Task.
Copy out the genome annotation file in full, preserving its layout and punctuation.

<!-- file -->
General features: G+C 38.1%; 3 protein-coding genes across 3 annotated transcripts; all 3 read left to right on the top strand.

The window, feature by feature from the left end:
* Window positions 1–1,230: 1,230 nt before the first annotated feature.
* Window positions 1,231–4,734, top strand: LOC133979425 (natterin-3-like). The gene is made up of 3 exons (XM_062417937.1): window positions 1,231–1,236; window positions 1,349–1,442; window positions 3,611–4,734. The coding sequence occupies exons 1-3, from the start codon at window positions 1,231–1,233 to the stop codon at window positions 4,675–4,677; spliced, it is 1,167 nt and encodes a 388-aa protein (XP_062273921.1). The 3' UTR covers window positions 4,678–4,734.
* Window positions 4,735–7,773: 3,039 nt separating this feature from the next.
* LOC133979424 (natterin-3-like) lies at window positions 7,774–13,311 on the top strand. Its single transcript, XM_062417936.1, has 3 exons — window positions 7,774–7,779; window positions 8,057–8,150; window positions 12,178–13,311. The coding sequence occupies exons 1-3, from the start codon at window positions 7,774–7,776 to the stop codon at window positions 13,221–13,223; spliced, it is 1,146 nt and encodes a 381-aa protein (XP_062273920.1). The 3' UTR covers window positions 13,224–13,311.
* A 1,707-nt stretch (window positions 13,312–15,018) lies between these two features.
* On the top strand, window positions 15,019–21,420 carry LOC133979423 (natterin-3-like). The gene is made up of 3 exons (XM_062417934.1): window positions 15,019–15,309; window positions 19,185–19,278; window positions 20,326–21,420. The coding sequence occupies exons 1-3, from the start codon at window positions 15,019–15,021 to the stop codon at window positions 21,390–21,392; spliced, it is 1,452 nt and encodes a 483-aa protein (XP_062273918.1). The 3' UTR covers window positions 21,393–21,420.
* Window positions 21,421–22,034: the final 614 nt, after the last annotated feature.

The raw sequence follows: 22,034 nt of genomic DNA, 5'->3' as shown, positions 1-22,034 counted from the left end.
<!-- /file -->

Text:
General features: G+C 38.1%; 3 protein-coding genes across 3 annotated transcripts; all 3 read left to right on the top strand.

The window, feature by feature from the left end:
* Window positions 1–1,230: 1,230 nt before the first annotated feature.
* Window positions 1,231–4,734, top strand: LOC133979425 (natterin-3-like). The gene is made up of 3 exons (XM_062417937.1): window positions 1,231–1,236; window positions 1,349–1,442; window positions 3,611–4,734. The coding sequence occupies exons 1-3, from the start codon at window positions 1,231–1,233 to the stop codon at window positions 4,675–4,677; spliced, it is 1,167 nt and encodes a 388-aa protein (XP_062273921.1). The 3' UTR covers window positions 4,678–4,734.
* Window positions 4,735–7,773: 3,039 nt separating this feature from the next.
* LOC133979424 (natterin-3-like) lies at window positions 7,774–13,311 on the top strand. Its single transcript, XM_062417936.1, has 3 exons — window positions 7,774–7,779; window positions 8,057–8,150; window positions 12,178–13,311. The coding sequence occupies exons 1-3, from the start codon at window positions 7,774–7,776 to the stop codon at window positions 13,221–13,223; spliced, it is 1,146 nt and encodes a 381-aa protein (XP_062273920.1). The 3' UTR covers window positions 13,224–13,311.
* A 1,707-nt stretch (window positions 13,312–15,018) lies between these two features.
* On the top strand, window positions 15,019–21,420 carry LOC133979423 (natterin-3-like). The gene is made up of 3 exons (XM_062417934.1): window positions 15,019–15,309; window positions 19,185–19,278; window positions 20,326–21,420. The coding sequence occupies exons 1-3, from the start codon at window positions 15,019–15,021 to the stop codon at window positions 21,390–21,392; spliced, it is 1,452 nt and encodes a 483-aa protein (XP_062273918.1). The 3' UTR covers window positions 21,393–21,420.
* Window positions 21,421–22,034: the final 614 nt, after the last annotated feature.

The raw sequence follows: 22,034 nt of genomic DNA, 5'->3' as shown, positions 1-22,034 counted from the left end.